In this age of pop-pornification, Kate Bush seems relatively tame, but no one forgets the carnal expressionism of ‘black widow’ doll making love to a double bass in ‘Babooshka’ (1980); no one forgets the skyrocketing voice effortlessly emerging from the willowy sensuality of ‘Wuthering Heights’ (an effect found contemporaneously in popular Bollywood theme songs rather than in Western pop music). The retiring, yet brazen and Elvin voice from the ghostly Goth who became ‘every schoolboy’s fantasy’: Kate Bush, the seventeen-year-old nymphette discovered and initially financed by Pink Floyd’s virtuoso guitarist Dave Gilmour, represents a mystical and mesmeric contradiction (Moy, 2007).
Kate is the quintessential English rose, whose sprightly face and lithe body arrest global attentions. Here lies one of the abiding prejudices of pop music: that the serious, female, pop composer must be vigorously objectified rather than appraised solely for her artistry. Even seasoned critics elide Kate’s phenomenal talent as they gaze into those magical eyes. Entire biographies have been dedicated to unravelling the shamanic mystery of Kate’s beauty, rather than serious studies of her groundbreaking musical experimentation.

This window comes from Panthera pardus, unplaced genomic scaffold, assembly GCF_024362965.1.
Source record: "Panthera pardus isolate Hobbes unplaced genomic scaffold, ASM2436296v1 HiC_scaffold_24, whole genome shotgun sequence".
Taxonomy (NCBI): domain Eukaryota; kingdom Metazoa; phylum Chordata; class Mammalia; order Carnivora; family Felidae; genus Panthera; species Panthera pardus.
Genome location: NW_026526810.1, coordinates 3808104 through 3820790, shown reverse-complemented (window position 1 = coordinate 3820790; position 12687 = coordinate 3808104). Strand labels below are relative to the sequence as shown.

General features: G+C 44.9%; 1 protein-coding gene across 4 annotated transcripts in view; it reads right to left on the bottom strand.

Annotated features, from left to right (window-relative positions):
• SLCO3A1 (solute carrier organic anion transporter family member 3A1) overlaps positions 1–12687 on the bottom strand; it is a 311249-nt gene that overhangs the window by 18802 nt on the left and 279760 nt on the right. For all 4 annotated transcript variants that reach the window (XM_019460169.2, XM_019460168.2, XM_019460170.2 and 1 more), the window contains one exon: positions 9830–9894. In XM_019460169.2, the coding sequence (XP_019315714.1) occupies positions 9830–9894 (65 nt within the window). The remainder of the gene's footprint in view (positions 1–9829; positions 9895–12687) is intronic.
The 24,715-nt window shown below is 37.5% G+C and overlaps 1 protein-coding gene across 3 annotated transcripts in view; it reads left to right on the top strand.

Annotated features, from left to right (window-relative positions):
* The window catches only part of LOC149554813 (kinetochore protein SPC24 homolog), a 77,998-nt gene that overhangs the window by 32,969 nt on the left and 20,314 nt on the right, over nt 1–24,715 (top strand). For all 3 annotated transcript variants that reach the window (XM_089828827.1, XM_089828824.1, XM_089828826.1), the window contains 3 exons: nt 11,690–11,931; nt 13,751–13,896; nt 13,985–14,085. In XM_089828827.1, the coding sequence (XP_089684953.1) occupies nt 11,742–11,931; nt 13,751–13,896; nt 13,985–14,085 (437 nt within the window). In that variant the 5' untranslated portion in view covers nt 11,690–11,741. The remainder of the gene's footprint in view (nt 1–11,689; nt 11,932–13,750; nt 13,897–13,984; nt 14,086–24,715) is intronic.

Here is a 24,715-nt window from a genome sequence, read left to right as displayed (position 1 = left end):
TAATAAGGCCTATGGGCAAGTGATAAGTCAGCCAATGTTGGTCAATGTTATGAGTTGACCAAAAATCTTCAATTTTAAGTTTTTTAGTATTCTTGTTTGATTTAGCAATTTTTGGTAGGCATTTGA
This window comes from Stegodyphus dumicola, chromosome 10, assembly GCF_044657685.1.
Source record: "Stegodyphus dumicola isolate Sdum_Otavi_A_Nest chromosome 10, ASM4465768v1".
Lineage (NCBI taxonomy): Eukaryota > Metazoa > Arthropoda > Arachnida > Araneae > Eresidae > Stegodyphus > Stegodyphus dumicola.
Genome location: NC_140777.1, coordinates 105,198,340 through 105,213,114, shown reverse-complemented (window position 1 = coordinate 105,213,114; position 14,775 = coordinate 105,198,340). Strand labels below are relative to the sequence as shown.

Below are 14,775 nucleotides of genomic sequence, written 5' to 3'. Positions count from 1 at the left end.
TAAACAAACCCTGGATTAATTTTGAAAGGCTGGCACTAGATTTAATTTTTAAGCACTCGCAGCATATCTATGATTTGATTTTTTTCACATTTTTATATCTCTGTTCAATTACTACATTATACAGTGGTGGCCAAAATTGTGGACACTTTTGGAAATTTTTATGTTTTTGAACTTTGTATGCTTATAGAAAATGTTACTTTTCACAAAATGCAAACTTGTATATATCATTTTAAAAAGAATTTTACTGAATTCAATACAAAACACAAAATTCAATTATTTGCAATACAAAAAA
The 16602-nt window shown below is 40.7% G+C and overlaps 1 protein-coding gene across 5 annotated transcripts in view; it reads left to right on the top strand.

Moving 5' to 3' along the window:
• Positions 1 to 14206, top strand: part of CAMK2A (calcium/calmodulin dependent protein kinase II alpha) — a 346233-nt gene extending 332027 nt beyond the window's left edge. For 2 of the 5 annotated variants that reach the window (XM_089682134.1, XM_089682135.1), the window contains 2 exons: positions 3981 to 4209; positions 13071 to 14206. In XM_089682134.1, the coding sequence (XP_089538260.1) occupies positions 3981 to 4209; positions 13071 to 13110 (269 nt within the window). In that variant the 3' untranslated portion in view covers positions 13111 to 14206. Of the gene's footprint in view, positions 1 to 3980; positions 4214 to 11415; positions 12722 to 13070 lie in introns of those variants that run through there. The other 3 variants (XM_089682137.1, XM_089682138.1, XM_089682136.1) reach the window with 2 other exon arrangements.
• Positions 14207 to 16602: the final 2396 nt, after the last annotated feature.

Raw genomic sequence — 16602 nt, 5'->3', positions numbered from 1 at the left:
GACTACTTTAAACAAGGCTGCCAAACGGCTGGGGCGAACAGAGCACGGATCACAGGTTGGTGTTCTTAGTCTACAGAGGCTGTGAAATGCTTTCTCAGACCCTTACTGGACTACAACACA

This is where the problem with Aerial lies: not with Kate Bush’s visionary genius, but with shallow commentators insisting she perform pop music to a hard beat, which shows off the litheness of her body rather than her vision as an artist.
Those critics ought also acknowledge that in 1978 Kate Bush became the first woman ever to top the British charts with a self-written song (Thomson, 2010). This is no small achievement in the misogynist world of rock charting: “an industry that still largely conforms to stereotypes of patriarchy” (Moy, 2007: p. 3). In the U.K., an artist once championed for such a hit generally remains in the popular zeitgeist for the rest of their career (which is not the case in the USA or Australia, where tearing down icons becomes the norm). We should acknowledge, therefore, that while Kate Bush clearly earned the right to her sexualisation, her sexuality followed her artistic success.